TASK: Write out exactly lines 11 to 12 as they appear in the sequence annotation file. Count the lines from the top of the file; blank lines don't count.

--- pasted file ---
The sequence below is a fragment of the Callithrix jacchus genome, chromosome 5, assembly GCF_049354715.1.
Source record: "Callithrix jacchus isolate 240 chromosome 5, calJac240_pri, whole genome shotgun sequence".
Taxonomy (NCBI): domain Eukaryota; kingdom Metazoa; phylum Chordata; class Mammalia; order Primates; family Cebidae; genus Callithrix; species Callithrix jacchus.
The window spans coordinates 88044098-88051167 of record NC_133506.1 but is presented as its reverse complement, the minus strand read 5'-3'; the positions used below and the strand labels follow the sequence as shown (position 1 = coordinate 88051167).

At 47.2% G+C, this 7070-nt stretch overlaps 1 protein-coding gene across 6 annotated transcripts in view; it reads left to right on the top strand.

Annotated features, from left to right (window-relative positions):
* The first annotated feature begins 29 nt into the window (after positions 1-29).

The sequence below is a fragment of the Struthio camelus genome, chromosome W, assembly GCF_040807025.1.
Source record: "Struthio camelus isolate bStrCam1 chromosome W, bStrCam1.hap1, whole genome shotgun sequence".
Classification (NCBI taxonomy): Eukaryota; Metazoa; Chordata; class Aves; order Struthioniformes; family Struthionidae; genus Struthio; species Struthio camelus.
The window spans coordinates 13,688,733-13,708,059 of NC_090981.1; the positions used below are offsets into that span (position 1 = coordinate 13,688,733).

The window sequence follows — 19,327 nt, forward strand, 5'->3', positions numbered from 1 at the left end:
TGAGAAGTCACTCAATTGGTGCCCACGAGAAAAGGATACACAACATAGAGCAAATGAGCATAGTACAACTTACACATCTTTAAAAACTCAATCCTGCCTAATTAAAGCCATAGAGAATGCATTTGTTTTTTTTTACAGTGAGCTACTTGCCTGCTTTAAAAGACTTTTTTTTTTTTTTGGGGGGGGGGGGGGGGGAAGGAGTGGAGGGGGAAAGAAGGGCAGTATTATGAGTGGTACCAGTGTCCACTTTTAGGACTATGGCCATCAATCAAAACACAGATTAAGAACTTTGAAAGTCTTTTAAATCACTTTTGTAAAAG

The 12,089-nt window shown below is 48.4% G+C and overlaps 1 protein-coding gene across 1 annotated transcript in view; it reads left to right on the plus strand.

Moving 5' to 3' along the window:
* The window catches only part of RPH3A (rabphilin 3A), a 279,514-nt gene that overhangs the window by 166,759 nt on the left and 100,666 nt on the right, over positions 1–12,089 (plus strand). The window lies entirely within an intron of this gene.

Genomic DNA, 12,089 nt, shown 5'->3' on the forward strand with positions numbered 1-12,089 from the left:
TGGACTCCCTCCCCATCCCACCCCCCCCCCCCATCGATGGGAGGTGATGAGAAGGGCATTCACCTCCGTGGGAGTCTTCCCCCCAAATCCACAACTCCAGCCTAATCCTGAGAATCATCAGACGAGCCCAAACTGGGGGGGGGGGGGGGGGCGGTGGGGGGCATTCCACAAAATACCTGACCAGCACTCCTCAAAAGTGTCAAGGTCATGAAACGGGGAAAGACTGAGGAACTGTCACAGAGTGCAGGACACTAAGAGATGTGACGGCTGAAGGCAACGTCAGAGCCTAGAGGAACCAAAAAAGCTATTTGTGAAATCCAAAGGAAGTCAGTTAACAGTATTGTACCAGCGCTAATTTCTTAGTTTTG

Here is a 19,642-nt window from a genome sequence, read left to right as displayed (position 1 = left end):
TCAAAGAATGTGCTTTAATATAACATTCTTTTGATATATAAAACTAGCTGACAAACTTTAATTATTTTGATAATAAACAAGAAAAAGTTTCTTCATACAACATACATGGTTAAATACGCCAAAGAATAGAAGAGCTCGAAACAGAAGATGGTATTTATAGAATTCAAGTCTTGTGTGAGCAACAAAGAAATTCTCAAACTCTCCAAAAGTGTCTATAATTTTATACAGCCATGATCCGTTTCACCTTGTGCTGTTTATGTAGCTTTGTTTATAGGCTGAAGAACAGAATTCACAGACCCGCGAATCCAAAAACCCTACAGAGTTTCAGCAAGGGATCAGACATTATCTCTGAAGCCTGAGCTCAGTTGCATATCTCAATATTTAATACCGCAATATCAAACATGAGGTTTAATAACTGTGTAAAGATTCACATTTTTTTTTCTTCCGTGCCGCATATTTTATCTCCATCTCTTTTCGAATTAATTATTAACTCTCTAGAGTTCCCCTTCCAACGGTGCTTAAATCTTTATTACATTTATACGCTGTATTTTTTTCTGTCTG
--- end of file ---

The window spans coordinates 13,688,733-13,708,059 of NC_090981.1; the positions used below are offsets into that span (position 1 = coordinate 13,688,733).

The window sequence follows — 19,327 nt, forward strand, 5'->3', positions numbered from 1 at the left end: